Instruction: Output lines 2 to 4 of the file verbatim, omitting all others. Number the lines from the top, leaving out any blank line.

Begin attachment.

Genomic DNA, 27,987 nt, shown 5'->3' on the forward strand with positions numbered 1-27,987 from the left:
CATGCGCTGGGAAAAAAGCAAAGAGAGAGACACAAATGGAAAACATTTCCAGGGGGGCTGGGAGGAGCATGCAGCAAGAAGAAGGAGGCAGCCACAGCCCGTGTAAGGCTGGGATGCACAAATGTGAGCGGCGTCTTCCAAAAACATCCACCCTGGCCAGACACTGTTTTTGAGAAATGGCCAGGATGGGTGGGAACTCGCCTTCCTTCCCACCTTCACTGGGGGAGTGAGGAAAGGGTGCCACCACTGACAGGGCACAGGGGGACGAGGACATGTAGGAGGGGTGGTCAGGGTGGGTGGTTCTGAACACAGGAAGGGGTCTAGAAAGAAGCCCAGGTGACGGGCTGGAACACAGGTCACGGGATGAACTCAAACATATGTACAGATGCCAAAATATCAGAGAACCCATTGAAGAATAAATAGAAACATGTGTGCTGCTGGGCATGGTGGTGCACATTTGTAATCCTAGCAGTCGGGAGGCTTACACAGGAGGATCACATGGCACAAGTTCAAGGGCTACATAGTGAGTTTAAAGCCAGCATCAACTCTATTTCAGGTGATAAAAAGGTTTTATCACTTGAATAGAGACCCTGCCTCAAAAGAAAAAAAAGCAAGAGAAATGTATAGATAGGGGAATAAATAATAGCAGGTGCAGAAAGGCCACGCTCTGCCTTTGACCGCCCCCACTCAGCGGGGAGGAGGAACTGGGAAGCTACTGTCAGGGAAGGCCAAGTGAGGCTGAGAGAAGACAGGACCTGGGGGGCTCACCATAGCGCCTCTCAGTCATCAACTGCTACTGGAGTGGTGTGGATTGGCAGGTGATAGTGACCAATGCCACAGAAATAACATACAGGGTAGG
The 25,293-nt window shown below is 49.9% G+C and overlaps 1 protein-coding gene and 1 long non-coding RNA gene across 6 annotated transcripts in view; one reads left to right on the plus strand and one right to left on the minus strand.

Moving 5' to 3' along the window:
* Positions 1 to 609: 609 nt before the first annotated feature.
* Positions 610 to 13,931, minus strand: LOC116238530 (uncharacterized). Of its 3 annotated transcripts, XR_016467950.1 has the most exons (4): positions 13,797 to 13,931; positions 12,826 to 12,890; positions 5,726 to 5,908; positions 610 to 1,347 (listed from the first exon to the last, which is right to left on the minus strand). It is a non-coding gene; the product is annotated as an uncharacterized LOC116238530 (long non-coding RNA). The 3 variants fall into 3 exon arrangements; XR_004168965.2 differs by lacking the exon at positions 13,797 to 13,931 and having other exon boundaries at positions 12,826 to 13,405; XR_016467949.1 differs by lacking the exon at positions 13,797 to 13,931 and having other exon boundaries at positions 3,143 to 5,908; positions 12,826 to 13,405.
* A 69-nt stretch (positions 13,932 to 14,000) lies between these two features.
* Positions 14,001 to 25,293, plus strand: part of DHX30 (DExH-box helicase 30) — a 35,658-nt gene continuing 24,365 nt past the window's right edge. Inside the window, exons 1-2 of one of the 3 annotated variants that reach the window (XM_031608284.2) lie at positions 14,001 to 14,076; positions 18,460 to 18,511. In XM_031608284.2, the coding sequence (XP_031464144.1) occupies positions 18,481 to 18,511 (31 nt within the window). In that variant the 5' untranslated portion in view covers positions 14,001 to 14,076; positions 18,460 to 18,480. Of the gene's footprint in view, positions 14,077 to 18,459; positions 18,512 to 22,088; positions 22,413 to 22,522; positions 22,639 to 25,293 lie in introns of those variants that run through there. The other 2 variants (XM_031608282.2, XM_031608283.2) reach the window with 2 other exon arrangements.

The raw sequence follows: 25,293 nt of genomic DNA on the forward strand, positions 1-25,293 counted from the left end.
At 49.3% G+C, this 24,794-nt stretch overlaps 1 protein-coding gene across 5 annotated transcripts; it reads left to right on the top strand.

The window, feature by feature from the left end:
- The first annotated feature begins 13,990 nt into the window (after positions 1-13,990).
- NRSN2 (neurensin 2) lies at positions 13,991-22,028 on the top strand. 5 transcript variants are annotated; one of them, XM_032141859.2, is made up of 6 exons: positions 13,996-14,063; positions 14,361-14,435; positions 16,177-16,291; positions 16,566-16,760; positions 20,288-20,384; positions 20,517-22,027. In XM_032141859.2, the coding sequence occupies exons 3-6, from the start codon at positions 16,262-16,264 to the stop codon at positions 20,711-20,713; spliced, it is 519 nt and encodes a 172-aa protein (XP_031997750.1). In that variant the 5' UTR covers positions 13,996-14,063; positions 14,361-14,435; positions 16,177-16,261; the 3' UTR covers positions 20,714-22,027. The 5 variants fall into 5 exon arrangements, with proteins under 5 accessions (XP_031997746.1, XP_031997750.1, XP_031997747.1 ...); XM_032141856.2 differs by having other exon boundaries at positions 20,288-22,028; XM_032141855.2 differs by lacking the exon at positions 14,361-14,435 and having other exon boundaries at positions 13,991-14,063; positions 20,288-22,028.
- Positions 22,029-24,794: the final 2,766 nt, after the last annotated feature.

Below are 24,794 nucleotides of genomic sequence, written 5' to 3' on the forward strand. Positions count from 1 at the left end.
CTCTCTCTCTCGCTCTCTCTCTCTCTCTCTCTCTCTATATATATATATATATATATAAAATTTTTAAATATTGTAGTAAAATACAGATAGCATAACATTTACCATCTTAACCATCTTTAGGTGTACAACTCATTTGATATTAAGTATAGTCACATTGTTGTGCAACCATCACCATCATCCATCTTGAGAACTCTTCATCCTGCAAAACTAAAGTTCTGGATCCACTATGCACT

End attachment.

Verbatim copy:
CATGCGCTGGGAAAAAAGCAAAGAGAGAGACACAAATGGAAAACATTTCCAGGGGGGCTGGGAGGAGCATGCAGCAAGAAGAAGGAGGCAGCCACAGCCCGTGTAAGGCTGGGATGCACAAATGTGAGCGGCGTCTTCCAAAAACATCCACCCTGGCCAGACACTGTTTTTGAGAAATGGCCAGGATGGGTGGGAACTCGCCTTCCTTCCCACCTTCACTGGGGGAGTGAGGAAAGGGTGCCACCACTGACAGGGCACAGGGGGACGAGGACATGTAGGAGGGGTGGTCAGGGTGGGTGGTTCTGAACACAGGAAGGGGTCTAGAAAGAAGCCCAGGTGACGGGCTGGAACACAGGTCACGGGATGAACTCAAACATATGTACAGATGCCAAAATATCAGAGAACCCATTGAAGAATAAATAGAAACATGTGTGCTGCTGGGCATGGTGGTGCACATTTGTAATCCTAGCAGTCGGGAGGCTTACACAGGAGGATCACATGGCACAAGTTCAAGGGCTACATAGTGAGTTTAAAGCCAGCATCAACTCTATTTCAGGTGATAAAAAGGTTTTATCACTTGAATAGAGACCCTGCCTCAAAAGAAAAAAAAGCAAGAGAAATGTATAGATAGGGGAATAAATAATAGCAGGTGCAGAAAGGCCACGCTCTGCCTTTGACCGCCCCCACTCAGCGGGGAGGAGGAACTGGGAAGCTACTGTCAGGGAAGGCCAAGTGAGGCTGAGAGAAGACAGGACCTGGGGGGCTCACCATAGCGCCTCTCAGTCATCAACTGCTACTGGAGTGGTGTGGATTGGCAGGTGATAGTGACCAATGCCACAGAAATAACATACAGGGTAGG
The 25,293-nt window shown below is 49.9% G+C and overlaps 1 protein-coding gene and 1 long non-coding RNA gene across 6 annotated transcripts in view; one reads left to right on the plus strand and one right to left on the minus strand.

Moving 5' to 3' along the window: